"In many ways, the whole process feels like you’re being violated—it’s just so tedious."
Burcher is not alone. Co-ops are common in cities such as New York and Boston, and so are the horror stories about buying into them. The first step is that an applicant must prove financial solvency with a large down payment (10 to 20 percent) and a preapproval letter from the bank. Then comes approval from the board of directors, a group often composed of long-term co-op residents whose lack of business experience is guerdoned with often cantankerous and belittling attitudes. Or so say applicants on the wrong end of the co-op stick.
"They look at your financial history, what kind of job you have, your personal references, investments—everything," explains Burcher. Because a co-op is technically a corporation in which applicants buy shares (in the form of an apartment or flat), the board of directors can refuse future applicants for any reason and suffer no legal recourse. Burcher continues: "Basically, they just try to figure out if they like you or not."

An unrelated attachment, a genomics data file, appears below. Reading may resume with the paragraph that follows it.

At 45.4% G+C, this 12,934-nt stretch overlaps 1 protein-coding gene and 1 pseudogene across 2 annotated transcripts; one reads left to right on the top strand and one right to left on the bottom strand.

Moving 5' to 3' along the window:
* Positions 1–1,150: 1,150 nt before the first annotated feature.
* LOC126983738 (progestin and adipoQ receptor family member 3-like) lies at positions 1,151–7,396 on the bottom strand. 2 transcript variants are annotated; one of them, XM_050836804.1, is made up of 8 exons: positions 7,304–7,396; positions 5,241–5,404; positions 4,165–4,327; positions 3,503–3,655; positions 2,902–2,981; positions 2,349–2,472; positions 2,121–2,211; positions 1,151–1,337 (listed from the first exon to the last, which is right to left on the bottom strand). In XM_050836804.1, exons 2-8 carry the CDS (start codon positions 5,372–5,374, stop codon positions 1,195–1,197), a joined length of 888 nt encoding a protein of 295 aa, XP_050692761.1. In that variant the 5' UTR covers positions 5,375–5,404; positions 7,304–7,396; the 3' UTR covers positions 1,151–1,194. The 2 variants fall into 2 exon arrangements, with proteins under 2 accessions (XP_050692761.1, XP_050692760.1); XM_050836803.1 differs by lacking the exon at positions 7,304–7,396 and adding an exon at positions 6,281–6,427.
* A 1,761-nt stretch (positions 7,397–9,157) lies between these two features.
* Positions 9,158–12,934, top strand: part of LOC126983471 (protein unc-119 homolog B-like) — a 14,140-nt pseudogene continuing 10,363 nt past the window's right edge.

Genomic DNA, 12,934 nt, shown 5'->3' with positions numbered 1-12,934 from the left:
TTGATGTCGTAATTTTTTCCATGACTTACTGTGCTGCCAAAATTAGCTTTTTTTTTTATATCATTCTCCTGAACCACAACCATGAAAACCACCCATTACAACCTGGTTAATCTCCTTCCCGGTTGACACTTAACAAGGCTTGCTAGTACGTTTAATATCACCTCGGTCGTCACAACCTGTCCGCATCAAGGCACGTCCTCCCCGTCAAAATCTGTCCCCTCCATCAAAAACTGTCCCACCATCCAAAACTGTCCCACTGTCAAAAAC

But months of financial despoliation and groveling can pay off for the persistent few who survive the hazing process: Co-op prices average 10 to 15 percent less than condominiums and are often in storied buildings in central urban locations. "Through it all," says Burcher, who sold his co-op in May 2006 for double the price he paid for it, "once you’re in, it ends up being just like living anywhere else."
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